My response to him:
You’ve done a good job of maintaining your composure at work, and what you’re doing is perfect. You are ignoring the reality of the situation, which is you’re having an affair with a woman who is in a relationship and lives with another man, including her son. Rationalizing her situation and saying it’s because she can’t afford to live on her own is just you making excuses for the fact she’s a cheater and too weak to leave her unhappy relationship. It’s not your job to fix her, solve her problems, or to save her from her depressing life. You need to view this relationship for what it really is: a fuck buddy, friends with benefits, or sex playmate type of relationship. You should absolutely keep your affair with her strictly confidential and not tell anyone. If you’d like to have an exclusive relationship with someone, then find a woman who is single and available and happy enough to remain that way until she meets the right guy.
I would never call or text this woman ever. Wait to hear from her and when you do, invite her to your place to make dinner together. Hang out, have fun, and hook up like I talk about in my book. There’s no reason to date her or take her out on expensive dates when she’s simply your fuck buddy. I personally would not be involved in a situation like this because of the potential negative consequences of her live-in boyfriend finding out about you, but it’s your life. What you really need to be doing is applying what I teach in my book to meet new women who are actually good candidates to have a relationship with.
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Author, Speaker, Peak Performance Coach, Entrepreneur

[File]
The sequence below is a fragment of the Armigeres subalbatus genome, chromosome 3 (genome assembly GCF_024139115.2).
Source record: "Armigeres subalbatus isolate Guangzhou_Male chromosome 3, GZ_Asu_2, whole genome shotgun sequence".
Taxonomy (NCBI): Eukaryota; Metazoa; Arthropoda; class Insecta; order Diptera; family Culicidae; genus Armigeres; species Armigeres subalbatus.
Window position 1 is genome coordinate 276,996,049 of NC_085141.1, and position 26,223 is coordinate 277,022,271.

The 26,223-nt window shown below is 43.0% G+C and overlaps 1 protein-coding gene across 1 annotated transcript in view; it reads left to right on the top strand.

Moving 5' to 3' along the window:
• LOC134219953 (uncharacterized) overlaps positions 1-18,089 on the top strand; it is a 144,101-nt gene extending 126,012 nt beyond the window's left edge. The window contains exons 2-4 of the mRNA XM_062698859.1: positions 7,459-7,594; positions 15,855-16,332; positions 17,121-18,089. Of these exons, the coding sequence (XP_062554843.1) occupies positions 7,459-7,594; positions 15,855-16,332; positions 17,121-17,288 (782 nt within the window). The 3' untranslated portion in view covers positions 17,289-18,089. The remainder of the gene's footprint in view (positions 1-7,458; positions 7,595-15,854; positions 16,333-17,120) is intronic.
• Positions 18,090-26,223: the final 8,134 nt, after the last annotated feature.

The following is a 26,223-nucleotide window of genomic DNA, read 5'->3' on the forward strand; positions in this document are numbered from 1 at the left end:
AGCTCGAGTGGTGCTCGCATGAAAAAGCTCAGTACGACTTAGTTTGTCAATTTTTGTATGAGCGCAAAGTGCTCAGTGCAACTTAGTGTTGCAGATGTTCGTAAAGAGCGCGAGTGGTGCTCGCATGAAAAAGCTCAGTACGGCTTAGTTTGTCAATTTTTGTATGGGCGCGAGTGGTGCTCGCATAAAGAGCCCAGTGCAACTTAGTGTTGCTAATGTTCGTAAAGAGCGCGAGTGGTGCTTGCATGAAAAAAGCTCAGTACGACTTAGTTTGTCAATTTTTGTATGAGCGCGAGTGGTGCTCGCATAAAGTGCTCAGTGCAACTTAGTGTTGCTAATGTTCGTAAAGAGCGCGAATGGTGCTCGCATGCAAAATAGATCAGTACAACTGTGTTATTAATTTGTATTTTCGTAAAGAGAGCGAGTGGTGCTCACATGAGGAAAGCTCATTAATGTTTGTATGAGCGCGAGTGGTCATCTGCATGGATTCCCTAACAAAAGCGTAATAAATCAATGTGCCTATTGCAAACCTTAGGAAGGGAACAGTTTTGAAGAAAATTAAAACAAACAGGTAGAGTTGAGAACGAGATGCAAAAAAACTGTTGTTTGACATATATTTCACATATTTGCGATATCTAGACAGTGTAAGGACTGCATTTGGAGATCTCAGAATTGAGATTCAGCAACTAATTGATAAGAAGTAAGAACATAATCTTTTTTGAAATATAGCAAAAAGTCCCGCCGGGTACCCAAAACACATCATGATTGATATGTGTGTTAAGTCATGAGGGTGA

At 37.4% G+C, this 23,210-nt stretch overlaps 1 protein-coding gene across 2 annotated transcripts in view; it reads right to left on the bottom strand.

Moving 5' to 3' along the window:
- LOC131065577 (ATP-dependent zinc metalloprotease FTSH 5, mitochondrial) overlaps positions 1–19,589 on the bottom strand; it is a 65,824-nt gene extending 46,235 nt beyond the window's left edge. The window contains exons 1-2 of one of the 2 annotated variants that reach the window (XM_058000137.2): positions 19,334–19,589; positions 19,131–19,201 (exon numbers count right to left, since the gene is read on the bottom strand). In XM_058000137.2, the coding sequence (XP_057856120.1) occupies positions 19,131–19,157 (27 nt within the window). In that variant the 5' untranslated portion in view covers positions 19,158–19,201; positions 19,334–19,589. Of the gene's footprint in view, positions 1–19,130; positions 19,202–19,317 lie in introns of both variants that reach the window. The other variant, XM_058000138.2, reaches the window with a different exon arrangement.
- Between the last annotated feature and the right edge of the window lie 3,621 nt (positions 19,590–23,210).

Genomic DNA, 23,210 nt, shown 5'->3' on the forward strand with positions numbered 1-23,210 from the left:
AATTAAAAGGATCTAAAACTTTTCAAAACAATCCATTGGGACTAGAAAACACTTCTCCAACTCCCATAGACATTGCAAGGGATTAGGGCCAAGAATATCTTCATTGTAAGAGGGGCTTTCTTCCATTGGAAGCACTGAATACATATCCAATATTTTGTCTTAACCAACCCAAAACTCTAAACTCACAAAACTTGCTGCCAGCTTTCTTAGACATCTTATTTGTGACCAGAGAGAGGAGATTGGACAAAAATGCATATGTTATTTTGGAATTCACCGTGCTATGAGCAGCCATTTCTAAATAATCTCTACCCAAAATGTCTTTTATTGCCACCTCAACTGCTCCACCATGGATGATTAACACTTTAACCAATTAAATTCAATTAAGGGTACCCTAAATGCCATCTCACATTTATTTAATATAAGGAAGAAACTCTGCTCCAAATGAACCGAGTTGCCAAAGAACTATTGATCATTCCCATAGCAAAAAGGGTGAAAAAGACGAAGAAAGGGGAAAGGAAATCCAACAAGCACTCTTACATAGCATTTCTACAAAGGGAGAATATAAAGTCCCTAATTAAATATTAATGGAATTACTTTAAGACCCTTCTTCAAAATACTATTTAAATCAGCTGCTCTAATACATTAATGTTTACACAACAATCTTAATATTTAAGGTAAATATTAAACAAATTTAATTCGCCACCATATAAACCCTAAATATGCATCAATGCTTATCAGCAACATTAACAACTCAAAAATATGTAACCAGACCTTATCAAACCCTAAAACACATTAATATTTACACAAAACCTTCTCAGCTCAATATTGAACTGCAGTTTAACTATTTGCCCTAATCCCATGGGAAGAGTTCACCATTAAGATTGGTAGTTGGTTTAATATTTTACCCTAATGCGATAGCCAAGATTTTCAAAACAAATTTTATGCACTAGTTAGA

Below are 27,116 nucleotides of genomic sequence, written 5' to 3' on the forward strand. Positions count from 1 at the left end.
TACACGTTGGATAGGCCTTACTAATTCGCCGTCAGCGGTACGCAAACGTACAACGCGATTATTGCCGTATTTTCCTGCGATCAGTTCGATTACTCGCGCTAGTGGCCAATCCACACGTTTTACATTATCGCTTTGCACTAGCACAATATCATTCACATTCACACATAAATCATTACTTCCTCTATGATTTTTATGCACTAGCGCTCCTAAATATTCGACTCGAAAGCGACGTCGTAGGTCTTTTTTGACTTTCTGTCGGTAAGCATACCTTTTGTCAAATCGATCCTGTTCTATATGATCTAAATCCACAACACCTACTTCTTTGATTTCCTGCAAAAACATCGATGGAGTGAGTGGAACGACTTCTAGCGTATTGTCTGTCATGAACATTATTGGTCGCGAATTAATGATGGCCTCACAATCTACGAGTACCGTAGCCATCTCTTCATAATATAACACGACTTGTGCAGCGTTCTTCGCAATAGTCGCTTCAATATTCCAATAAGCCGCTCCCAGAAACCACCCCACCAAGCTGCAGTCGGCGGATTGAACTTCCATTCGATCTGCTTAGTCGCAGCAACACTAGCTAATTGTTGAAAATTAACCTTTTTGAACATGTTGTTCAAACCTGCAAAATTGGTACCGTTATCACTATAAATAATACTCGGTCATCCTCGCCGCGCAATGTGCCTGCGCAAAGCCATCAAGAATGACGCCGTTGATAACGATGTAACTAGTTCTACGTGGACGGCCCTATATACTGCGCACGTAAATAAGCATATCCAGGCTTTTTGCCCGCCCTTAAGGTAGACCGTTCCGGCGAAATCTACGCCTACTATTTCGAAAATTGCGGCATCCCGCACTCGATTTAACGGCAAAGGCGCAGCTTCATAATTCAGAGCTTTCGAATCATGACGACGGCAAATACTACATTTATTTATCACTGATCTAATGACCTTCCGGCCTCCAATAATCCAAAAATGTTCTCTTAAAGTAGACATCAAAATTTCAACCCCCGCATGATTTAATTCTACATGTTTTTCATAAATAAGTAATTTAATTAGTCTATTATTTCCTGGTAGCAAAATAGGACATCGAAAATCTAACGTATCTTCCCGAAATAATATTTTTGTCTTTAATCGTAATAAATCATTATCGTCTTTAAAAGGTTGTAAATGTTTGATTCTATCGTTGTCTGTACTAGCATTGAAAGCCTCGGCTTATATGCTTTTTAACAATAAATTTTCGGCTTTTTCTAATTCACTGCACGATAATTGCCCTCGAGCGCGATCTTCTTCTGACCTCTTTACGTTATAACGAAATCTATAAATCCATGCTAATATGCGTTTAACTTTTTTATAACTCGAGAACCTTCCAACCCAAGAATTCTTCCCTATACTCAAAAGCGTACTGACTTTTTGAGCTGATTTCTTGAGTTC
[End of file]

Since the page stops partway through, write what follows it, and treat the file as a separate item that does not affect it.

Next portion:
“When it comes to your personal life, your professional life or the kind of life and lifestyle you want to create for yourself, you need to become crystal clear about what your outcome is first. You must also learn to see things as they are, not better than they are or worse than they are, so you can be realistic and make choices based upon the reality of the value people and circumstances can bring into your life. Some people are great sex playmates, but terrible relationship partners. Some people are great lovers and very loyal to be in a relationship with, but their lack of communication skills makes a healthy and loving relationship with them impossible. There’s also people whose lives are so full of drama, dysfunction, challenges, strife and calamity, that they’re simply too toxic to allow into your life in any way, shape or form, because of their destructive nature. If you can discipline yourself and maintain your emotional self control, you’ll only allow lovers into your life who are aligned with your relationship goals, instead of deluding yourself into falling in love with someone’s potential and inviting them to make your life a living hell.” ~ Coach Corey Wayne